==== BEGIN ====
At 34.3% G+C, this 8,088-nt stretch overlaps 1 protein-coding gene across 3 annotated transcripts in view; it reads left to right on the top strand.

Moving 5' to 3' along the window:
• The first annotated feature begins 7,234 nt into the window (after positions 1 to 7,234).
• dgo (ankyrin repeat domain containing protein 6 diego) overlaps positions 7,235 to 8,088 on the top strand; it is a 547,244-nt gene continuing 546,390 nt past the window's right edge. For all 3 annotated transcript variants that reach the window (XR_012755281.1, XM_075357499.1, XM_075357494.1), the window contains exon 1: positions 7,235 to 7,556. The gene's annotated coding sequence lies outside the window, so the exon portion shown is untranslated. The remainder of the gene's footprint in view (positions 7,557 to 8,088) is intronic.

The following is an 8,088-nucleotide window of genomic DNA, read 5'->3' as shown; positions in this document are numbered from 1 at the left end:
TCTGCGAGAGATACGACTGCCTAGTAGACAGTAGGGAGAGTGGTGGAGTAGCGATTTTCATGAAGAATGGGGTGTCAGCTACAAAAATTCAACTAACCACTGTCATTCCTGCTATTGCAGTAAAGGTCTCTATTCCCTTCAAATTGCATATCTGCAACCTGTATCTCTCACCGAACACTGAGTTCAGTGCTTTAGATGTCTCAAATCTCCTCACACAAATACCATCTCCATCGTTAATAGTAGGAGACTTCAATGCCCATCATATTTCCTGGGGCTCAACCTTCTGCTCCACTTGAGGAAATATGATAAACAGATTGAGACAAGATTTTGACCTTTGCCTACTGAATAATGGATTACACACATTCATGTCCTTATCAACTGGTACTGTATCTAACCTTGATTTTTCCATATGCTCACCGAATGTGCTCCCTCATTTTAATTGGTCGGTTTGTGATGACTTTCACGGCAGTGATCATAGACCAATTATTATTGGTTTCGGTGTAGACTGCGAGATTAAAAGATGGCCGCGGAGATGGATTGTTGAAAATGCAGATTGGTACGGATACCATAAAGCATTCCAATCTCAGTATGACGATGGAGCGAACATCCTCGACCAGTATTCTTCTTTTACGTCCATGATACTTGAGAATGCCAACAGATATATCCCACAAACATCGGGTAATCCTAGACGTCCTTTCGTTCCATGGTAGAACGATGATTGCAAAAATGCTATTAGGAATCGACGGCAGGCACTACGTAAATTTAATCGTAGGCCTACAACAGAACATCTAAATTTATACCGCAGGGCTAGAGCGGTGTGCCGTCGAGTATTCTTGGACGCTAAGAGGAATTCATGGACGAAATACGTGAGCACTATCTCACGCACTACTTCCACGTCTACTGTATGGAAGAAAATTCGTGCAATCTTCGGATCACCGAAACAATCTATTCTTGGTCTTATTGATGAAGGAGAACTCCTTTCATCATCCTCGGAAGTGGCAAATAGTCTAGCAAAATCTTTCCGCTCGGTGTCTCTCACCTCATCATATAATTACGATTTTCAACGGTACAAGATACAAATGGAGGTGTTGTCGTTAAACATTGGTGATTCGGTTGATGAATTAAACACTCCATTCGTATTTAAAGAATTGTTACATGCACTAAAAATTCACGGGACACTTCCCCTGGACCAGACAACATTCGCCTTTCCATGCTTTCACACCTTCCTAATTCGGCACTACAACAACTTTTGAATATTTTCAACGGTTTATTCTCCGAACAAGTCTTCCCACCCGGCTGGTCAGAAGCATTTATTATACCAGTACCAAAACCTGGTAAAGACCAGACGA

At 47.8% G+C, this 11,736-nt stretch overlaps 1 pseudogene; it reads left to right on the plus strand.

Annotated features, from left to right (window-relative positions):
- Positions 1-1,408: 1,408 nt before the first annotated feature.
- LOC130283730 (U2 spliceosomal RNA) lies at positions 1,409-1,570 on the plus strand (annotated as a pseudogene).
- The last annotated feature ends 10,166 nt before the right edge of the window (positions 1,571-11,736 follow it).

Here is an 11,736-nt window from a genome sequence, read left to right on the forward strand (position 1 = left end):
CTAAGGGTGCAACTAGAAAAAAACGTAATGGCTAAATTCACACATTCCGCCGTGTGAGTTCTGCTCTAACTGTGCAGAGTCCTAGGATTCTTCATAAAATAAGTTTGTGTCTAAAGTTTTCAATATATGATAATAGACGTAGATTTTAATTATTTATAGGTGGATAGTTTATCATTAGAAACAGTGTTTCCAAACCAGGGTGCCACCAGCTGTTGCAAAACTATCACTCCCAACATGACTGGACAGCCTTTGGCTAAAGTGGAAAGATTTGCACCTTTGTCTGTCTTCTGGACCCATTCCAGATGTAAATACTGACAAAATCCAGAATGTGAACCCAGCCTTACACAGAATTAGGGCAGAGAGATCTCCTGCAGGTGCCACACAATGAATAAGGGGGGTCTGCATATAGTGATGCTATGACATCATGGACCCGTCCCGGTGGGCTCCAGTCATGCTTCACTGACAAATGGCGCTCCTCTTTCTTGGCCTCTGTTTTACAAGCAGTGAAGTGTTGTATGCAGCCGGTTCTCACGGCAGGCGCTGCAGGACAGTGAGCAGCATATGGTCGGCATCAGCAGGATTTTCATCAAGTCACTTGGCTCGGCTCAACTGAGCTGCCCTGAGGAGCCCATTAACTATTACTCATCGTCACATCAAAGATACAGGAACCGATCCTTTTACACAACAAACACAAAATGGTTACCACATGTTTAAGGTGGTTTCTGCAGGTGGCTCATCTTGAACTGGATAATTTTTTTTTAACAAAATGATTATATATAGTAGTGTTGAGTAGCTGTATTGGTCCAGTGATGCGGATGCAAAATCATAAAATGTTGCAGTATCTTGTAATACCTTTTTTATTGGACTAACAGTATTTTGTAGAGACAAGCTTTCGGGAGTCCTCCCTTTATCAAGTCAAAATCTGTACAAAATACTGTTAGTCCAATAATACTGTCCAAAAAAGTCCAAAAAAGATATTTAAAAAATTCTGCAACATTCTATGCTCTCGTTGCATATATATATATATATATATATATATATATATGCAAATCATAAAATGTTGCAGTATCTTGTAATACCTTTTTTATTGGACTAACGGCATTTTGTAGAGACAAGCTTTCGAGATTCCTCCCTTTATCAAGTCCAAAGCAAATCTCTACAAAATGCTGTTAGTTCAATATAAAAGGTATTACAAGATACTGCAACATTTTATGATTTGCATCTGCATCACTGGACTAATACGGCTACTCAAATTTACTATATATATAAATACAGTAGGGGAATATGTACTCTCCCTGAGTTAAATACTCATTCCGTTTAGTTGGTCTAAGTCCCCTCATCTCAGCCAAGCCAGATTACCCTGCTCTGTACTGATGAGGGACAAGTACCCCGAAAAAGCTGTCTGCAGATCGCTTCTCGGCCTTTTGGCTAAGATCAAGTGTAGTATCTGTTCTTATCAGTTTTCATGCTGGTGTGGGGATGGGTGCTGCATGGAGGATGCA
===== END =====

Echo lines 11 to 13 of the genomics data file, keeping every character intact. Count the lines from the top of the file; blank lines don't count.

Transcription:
- The last annotated feature ends 10,166 nt before the right edge of the window (positions 1,571-11,736 follow it).

Here is an 11,736-nt window from a genome sequence, read left to right on the forward strand (position 1 = left end):
CTAAGGGTGCAACTAGAAAAAAACGTAATGGCTAAATTCACACATTCCGCCGTGTGAGTTCTGCTCTAACTGTGCAGAGTCCTAGGATTCTTCATAAAATAAGTTTGTGTCTAAAGTTTTCAATATATGATAATAGACGTAGATTTTAATTATTTATAGGTGGATAGTTTATCATTAGAAACAGTGTTTCCAAACCAGGGTGCCACCAGCTGTTGCAAAACTATCACTCCCAACATGACTGGACAGCCTTTGGCTAAAGTGGAAAGATTTGCACCTTTGTCTGTCTTCTGGACCCATTCCAGATGTAAATACTGACAAAATCCAGAATGTGAACCCAGCCTTACACAGAATTAGGGCAGAGAGATCTCCTGCAGGTGCCACACAATGAATAAGGGGGGTCTGCATATAGTGATGCTATGACATCATGGACCCGTCCCGGTGGGCTCCAGTCATGCTTCACTGACAAATGGCGCTCCTCTTTCTTGGCCTCTGTTTTACAAGCAGTGAAGTGTTGTATGCAGCCGGTTCTCACGGCAGGCGCTGCAGGACAGTGAGCAGCATATGGTCGGCATCAGCAGGATTTTCATCAAGTCACTTGGCTCGGCTCAACTGAGCTGCCCTGAGGAGCCCATTAACTATTACTCATCGTCACATCAAAGATACAGGAACCGATCCTTTTACACAACAAACACAAAATGGTTACCACATGTTTAAGGTGGTTTCTGCAGGTGGCTCATCTTGAACTGGATAATTTTTTTTTAACAAAATGATTATATATAGTAGTGTTGAGTAGCTGTATTGGTCCAGTGATGCGGATGCAAAATCATAAAATGTTGCAGTATCTTGTAATACCTTTTTTATTGGACTAACAGTATTTTGTAGAGACAAGCTTTCGGGAGTCCTCCCTTTATCAAGTCAAAATCTGTACAAAATACTGTTAGTCCAATAATACTGTCCAAAAAAGTCCAAAAAAGATATTTAAAAAATTCTGCAACATTCTATGCTCTCGTTGCATATATATATATATATATATATATATATATATGCAAATCATAAAATGTTGCAGTATCTTGTAATACCTTTTTTATTGGACTAACGGCATTTTGTAGAGACAAGCTTTCGAGATTCCTCCCTTTATCAAGTCCAAAGCAAATCTCTACAAAATGCTGTTAGTTCAATATAAAAGGTATTACAAGATACTGCAACATTTTATGATTTGCATCTGCATCACTGGACTAATACGGCTACTCAAATTTACTATATATATAAATACAGTAGGGGAATATGTACTCTCCCTGAGTTAAATACTCATTCCGTTTAGTTGGTCTAAGTCCCCTCATCTCAGCCAAGCCAGATTACCCTGCTCTGTACTGATGAGGGACAAGTACCCCGAAAAAGCTGTCTGCAGATCGCTTCTCGGCCTTTTGGCTAAGATCAAGTGTAGTATCTGTTCTTATCAGTTTTCATGCTGGTGTGGGGATGGGTGCTGCATGGAGGATGCA